There has been a lot of discussion about 2ndary indexes in HBase recently.
Since HBase is a distributed system there are many naive ways to do this, but it is not trivial to get it correct. HBase is a consistent key value store, so you would expect the same guarantees from your indexes.
The choices mostly boil down to two solutions:
- "Local" (Region level) indexes. These are good for low latency (everything is handled at locally at a server). The trade off is that it is impossible to ask globally where the row matching an index is located. Instead all regions have to be consulted.
- Global indexes. These can be used for global index queries, but involve multi server updates for index maintenance.
In turns out a correct solution can be implemented with relative simplicity without any changes to HBase.
First off there are three important observations when talking about index updates:
- An index update is like a transaction
- An index update transaction is idempotent
- With a bit of discipline partial index transactions can be detected at runtime. I.e. the atomicity can be guaranteed at read-time.
The index table would be keyed by <columnValue>|<rowkey>. The <rowkey> is necessary to keep the index entries unique.
This simple approach breaks down in the face of failures. Say a client writes to these two tables, but fails before one of the changes could be applied. Now we may have the main table update but missed the index update or vice versa.
Notice that it is OK to have a stale index entry (a false index match) but not to have a stale main table entry.
So here is a solution for consistent secondary indexes in HBase:
- Update: If using TTL, setup the main table to expire slightly before the index table(s).
- For a Put, first retrieve a local timestamp, apply all changes to the index table(s) first using that timestamp. Then apply the changes to the main table. Using the same timestamp.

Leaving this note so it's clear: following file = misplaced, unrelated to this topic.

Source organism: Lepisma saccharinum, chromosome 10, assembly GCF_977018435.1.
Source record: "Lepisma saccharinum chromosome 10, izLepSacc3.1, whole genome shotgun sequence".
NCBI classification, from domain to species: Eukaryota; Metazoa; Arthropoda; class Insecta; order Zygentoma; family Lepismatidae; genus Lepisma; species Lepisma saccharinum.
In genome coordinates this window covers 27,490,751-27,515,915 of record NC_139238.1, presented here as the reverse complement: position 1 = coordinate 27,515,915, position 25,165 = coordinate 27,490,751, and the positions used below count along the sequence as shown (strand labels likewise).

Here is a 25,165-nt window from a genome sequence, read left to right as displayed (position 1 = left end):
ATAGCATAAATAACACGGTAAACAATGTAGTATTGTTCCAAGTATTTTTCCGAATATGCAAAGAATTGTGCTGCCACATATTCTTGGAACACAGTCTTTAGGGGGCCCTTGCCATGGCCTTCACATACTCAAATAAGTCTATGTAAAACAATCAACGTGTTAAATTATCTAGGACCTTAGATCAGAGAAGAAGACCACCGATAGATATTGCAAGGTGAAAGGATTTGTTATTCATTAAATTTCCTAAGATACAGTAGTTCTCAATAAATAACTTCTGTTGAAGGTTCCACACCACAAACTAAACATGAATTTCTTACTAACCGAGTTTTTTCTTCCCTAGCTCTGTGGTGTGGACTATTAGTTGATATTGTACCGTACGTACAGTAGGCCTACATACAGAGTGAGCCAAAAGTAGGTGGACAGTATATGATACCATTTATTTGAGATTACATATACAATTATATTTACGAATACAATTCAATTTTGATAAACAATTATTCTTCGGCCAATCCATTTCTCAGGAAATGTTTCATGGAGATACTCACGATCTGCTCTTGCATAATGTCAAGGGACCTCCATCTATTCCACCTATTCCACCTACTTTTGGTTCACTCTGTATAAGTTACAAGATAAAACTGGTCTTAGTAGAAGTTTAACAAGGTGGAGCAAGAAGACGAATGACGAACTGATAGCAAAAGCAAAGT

The timestamp can safely be created locally (with the same caveat that generally applies to HBase: Updates to the same KV in the same ms leads to more or less undefined results).
- Upon delete, read back the row, then delete the main table entry, then remove all index entries (using the column values and timestamps read back from the row and using the same delete type - family, column, or version - that we used for the main table). Since we used the same timestamps this will be correctly.
As Daniel Gómez Ferro points out, this in fact can only work for version deletes. I.e. only a specific version of a row can be deleted. In order to delete all versions of a column (a column delete marker) of a row or all versions of all columns (a family delete marker), all of these versions would need to be enumerated in the client and be deleted one by one.
- Now upon reading along an index, we find the rows that the index entries point to. When we retrieve the rows we have to verify that a row we read has the expected timestamp for the index column. If not we simply ignore that row/index entry. It must be from a partial index update - either from a concurrent update that is still in progress, or from a partially failed update.
This is how we assure atomicity at read-time; or in other words we can tolerate a slightly wrong index without affecting correctness.
That's it. No server side code needed. No locking. And this will scale nicely. Just a little bit of discipline. Discipline that could easily be encapsulated in a client library.
Since partial failures will be rare, and we can filter those at read time, we need not clean the index up.
Because of the timestamps we can also still perform correct time range queries.